After Ducks right winger Ondrej Kase scored a goal in the second period to cut the Preds lead in half, they would respond when Sissons scored his second goal of the game early in the third period to make it 3-1 in favor of the home team as the miracle appeared ready to happen.
However the Ducks are a resilient team as they would scored a pair of goals in less than four minutes to tie the score at 3-3 while quieting the crowd at the Bridgestone Arena.
But this Predators team simply would not be denied as Sissons sealed the deal by scoring his third goal of the game. And once the Ducks pulled goalie Jonathan Bernier late in the game in order to have an extra skater on the ice, Nashville was able to take advantage by scoring a pair of empty net goals which secured the Western Conference Title as they brought it home in front of their home fans.
The Predators will undoubtedly enter the Stanley Cup Final as the underdog in the Stanley Cup Final as they’ll take on the Pittsburgh Penguins who are the defending champs, but don’t expect Nashville to be fazed.
The Preds weren’t given much of a chance against the Blackhawks whom they swept. They were written off again versus Blues and the same could be said about their encounter with the Ducks. But that is why you have to step on the ice and play as there is no such thing as paper champions.
The Predators are led by a head coach in Laviolette who now joins Dick Irvin, Scotty Bowman, and Mike Keenan as the only head coaches in the illustrious history of the National Hockey League to lead three different franchises to the Stanley Cup Final. Laviolette knows how to do it in a non-traditional hockey market which can be traced back to his time with the Hurricanes. And if anyone thinks that Laviolette is going to let his team slow down in the Stanley Cup Final because Johansen is not there, think again.
The Predators have a solid team which includes a goalie in Pekka Rinne who is hot right now. Rinne is averaging 1.70 goals against during the postseason as it always important to have a net minder between the pipes. For years P.K. Subban has been one of the top defensemen in the National Hockey League. But surprisingly after seven years with the Montreal Canadiens, Subban was traded to the Predators last summer in exchange for defenseman Shea Weber who had become an icon during his 11 years in Nashville. And as good as Weber was for the Preds, Subban has helped give Nashville a new lease on defensive intensity. Players such as Sissons and center Filip Forsberg have been providing the scoring for the Predators in the playoffs as it has been a total team effort.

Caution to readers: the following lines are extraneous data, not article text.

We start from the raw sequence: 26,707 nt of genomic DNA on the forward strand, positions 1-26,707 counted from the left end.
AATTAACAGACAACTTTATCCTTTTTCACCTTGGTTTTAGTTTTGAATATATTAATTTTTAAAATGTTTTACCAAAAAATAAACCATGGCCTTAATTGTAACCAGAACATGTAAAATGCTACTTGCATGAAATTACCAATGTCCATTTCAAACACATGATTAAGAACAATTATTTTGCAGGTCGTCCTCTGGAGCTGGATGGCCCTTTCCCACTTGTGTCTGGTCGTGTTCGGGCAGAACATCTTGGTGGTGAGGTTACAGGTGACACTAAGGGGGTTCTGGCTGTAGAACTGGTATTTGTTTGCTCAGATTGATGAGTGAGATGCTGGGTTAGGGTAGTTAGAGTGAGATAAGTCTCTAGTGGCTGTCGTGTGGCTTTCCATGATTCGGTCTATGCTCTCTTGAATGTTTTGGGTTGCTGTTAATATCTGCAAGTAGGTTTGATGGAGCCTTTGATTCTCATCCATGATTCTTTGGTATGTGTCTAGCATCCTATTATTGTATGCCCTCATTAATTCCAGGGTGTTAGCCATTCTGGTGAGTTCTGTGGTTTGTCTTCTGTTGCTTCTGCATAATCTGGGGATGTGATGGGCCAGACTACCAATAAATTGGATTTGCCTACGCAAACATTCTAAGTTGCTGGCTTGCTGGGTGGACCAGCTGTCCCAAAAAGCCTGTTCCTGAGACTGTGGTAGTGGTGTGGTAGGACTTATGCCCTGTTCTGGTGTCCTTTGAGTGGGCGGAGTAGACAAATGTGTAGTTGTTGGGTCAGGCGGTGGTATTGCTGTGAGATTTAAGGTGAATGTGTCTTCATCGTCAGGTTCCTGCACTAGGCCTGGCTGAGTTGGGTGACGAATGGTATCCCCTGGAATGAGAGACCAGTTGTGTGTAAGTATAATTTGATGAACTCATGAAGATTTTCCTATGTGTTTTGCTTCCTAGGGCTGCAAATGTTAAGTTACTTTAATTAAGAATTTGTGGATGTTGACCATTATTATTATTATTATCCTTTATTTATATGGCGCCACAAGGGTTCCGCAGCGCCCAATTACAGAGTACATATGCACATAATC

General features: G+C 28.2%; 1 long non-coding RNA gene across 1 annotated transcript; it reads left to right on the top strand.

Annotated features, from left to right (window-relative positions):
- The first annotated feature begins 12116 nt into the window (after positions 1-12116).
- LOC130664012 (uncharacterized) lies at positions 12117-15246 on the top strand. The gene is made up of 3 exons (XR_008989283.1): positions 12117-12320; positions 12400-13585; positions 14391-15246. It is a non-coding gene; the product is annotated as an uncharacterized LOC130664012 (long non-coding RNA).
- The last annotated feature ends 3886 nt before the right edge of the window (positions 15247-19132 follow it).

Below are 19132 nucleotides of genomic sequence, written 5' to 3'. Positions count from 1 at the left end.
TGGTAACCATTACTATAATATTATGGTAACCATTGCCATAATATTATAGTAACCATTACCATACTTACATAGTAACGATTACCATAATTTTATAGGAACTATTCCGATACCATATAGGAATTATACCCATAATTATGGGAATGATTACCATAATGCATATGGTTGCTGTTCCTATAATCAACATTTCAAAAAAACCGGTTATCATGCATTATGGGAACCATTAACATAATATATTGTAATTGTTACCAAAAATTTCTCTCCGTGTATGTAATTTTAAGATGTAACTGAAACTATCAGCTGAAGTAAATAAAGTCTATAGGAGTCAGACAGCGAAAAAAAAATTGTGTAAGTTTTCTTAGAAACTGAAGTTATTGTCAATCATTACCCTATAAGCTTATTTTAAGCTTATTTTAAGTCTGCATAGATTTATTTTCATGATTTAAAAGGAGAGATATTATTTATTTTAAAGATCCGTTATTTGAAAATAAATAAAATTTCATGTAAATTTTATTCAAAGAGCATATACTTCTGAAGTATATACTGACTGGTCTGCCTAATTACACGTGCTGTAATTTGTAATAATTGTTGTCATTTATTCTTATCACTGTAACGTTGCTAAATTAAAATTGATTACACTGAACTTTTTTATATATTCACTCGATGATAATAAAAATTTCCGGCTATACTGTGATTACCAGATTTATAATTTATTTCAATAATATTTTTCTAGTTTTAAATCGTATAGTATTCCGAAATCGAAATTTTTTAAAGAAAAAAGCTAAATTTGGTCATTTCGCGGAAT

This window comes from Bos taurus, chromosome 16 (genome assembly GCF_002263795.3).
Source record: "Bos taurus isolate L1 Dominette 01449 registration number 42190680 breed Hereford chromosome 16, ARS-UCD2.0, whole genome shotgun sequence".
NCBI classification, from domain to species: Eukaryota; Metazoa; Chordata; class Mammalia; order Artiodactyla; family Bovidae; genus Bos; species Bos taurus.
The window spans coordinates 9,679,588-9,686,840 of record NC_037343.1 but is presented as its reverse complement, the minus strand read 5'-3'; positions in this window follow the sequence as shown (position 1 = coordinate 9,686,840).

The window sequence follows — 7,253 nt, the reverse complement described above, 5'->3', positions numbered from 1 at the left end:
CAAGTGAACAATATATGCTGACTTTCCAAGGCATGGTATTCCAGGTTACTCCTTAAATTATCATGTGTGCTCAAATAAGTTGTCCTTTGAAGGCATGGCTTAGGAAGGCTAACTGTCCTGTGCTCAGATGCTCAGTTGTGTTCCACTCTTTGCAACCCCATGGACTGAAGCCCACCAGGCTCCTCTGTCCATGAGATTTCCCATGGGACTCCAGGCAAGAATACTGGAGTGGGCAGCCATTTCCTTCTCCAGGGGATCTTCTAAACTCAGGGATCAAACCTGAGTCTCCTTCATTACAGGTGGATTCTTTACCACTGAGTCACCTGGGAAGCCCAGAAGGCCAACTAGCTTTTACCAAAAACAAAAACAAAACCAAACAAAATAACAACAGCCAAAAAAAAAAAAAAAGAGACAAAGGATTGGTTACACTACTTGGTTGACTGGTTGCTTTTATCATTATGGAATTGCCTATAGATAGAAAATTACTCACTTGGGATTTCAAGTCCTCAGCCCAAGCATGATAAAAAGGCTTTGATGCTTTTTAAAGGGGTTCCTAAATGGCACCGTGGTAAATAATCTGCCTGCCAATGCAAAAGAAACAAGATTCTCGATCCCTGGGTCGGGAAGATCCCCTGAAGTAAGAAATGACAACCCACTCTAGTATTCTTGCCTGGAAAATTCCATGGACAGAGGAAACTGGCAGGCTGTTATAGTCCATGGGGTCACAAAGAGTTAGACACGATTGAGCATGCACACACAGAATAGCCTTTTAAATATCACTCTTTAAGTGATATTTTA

So now as we’re set to embark on Memorial Day Weekend, the folks in Nashville who are best known for their barbecue and country music will have a front row seat for the National Hockey League’s biggest spectacle. The Predators were born into existence in 1998 after the Tennessee Titans of the National Football League paved the way in Music City in 1997 after nearly four decades as the Houston Oilers. And now the Preds are just four victories away from having the hockey world eating out of the palm of their hands. And even though that a Predators Stanley Cup Championship wouldn’t be a first in the Southeast Region as both the Hurricanes and Tampa Bay Lightning have hoisted Lord Stanley’s Cup, it would still be special as this band of brothers has come out of nowhere to shock the hockey world.